By Michael S. Rosenwald
Washington Post Staff Writer
Tuesday, June 3, 2008
The history of the demand for organic food starts where you would expect: at a little farm in the country, with a farmer picking his way through his field.
That's nice and quaint, but not business for the masses. Co-ops brought the food to more people. Farmers markets caught on, even blocking traffic on busy streets in big cities like New York and Washington. Whole Foods transplanted the idea into corporate America, helping the growth of vast fields of organic produce throughout California.
Now there is organic fast food, and the options for it in the Washington area are about to grow. Organic to Go, a Seattle company founded in 2004, said yesterday that it has purchased locally based High Noon's four cafes, as well as its catering operation, and plans to turn the lunch hot spots into places where office workers can flee their cubicles and devour a meatloaf sandwich made with organic beef.
"We're trying to get more food that is of higher quality from organic and natural producers in the path of where people work, and that will in turn help to grow our company," said Jason Brown, Organic to Go's founder and chief executive.
The company is taking the Whole Foods prepared-food concept out of the grocery store and into places where people work and spend their days. With High Noon, Organic to Go gets District locations in busy business downtown corridors, including at 15th and K streets, and 19th and F streets. "If you stand outside High Noon and look around, there are great offices all over filled with people," Brown said. "That's who the customers are."
The average lunch customer is probably different from a decade ago, when standard fast-food fare would have done just fine. People who eat meals out increasingly want more nutritious food.
More than 76 percent of the people in a recent poll by the National Restaurant Association said they are trying to eat out more healthfully than they were two years ago. Another survey by the organization, this one of U.S. chefs, showed the No. 2 and No. 3 hottest trends were locally grown and organic produce, respectively -- after bite-size desserts.
Those healthy eating trends are bumping into the quick-service segment of the restaurant industry, which is expanding faster than traditional table-service restaurants, according to Hudson Riehle, senior vice president of research for the National Restaurant Association.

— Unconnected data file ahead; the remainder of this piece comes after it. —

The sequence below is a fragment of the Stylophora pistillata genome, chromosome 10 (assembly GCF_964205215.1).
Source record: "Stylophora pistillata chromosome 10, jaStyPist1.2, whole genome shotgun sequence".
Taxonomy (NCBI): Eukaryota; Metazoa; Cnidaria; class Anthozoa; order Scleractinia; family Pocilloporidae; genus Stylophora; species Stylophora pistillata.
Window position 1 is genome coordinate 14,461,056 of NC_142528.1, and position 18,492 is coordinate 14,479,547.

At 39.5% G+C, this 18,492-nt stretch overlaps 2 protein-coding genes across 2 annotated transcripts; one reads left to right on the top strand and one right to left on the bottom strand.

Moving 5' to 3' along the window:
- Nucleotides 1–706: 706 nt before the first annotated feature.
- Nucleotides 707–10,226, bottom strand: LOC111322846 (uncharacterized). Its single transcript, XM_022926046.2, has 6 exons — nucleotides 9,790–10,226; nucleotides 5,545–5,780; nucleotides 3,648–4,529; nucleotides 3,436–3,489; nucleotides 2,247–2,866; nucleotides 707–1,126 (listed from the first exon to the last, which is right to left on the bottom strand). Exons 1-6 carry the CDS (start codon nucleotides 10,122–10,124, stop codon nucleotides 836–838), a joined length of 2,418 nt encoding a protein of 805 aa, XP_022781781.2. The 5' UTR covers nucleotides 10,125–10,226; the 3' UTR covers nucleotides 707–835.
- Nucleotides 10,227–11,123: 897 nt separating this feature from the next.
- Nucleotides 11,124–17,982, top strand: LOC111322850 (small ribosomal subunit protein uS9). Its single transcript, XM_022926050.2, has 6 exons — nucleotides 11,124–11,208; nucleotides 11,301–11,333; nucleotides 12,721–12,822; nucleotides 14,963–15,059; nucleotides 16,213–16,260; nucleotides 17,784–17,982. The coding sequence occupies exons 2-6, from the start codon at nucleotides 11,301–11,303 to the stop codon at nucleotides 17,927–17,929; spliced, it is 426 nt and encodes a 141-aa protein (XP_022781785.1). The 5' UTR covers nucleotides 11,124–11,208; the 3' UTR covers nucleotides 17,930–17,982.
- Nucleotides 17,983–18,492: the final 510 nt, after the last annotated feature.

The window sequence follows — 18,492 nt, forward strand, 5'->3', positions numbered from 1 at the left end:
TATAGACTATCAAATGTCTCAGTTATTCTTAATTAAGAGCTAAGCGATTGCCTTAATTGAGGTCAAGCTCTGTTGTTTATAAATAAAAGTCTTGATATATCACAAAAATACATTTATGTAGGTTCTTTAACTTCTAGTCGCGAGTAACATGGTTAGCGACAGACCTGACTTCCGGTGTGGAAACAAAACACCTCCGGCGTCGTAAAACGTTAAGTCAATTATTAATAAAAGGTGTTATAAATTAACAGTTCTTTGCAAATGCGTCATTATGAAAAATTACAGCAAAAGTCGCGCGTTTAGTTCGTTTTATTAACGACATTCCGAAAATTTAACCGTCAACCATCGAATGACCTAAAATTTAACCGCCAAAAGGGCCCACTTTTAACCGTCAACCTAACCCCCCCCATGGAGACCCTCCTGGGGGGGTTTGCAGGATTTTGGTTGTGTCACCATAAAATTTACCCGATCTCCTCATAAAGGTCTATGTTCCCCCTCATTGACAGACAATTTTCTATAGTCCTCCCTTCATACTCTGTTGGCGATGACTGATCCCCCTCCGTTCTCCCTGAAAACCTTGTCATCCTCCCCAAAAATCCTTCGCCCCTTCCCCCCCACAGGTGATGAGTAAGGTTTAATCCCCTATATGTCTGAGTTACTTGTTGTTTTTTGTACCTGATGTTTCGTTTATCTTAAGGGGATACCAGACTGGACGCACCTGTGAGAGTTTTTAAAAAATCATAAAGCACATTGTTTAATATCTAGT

Valerie Killifer, the editor of Fast Casual magazine, which focuses on restaurants serving quick meals, said consumer interest in eateries that serve nutritious food fast is poised to expand quickly. "Right now it's just on the ground level," she said, "but the opportunity is only going to grow."
Organic to Go opened its first cafe three years ago in a small strip mall in Issaquah, Wash. The four High Noon restaurants -- three in the District and one in Virginia -- bring its total cafe count to 33, including outposts in and around Seattle, San Diego and Los Angeles. Organic to Go, though not profitable, gets about half of its revenue from its cafes and grab-and-go stations. The other half comes through catering to corporations and universities.
High Noon was founded by Mark Ordan, who took to the business of offering good food faster after he sold his Fresh Fields grocery chain to Whole Foods in 1996 for $150 million. Ordan, with the backing of Bear Stearns Merchant Banking, later purchased a gourmet grocery chain that ultimately became Balducci's, bringing High Noon into the fold.
Terms of the deal with Organic to Go were not disclosed.
The company is not first to the D.C. market with quick, organic food. Last year, three Georgetown University graduates opened a restaurant called Sweetgreen, on M Street in Georgetown. Sweetgreen serves salads that are mostly organic in environmentally friendly surroundings. The packaging is biodegradable. The owners are planning two more stores for the District, including one in Dupont Circle, and they welcomed Organic to Go to the quick organic scene.
"People are realizing that it's more important what they are eating," said Nicolas Jammet, co-owner of Sweetgreen. "Concepts like Organic to Go and us bring it down to the everyday level. I think it's good that people are starting to eat better. There is a lot of room for these kinds of concepts, and we welcome them because it expands overall interest."
Burrito chain Chipotle was perhaps the first big quick-service food outlet to catch on in the mainstream by using natural foods. The company is the country's largest restaurant buyer of naturally raised meats. The sour cream thrown onto burritos is free of synthetic growth hormones. "They are setting the bar very high," Killifer said.
Other chains popping up include Evos, a Tampa company with fast-food outlets in several states offering soy burgers and air-baked fries. Gusto Grilled Organics' flagship restaurant is in midtown Manhattan and serves eat-in, takeout, or delivery -- steak sandwiches, empanadas, pizzas and more.
Clark Wolf, a New York restaurant consultant who worked with restaurants ranging from the Russian Tea Room to hot spots in Loews Hotels, said concepts like Organic to Go "are the new hook, and we'll see what happens."
"If you believe that organic ingredients are wholesome, which I do, and that they have potential to have better flavor, which I do, then there's a good chance if they don't ruin the stuff that it could be better than the stuff out there," Wolf said. "It will entirely depend on whether it's any good."
Brown, the chief executive of Organic to Go, said it is on the hunt for local organic food providers, and it will change offerings at High Noon locations -- as well as the name -- in several months. It will add salad bars, too. Organics to Go is keeping High Noon's employees. And the company intends to expand its locations here, Brown said.
"Our goal is to pioneer this," he said.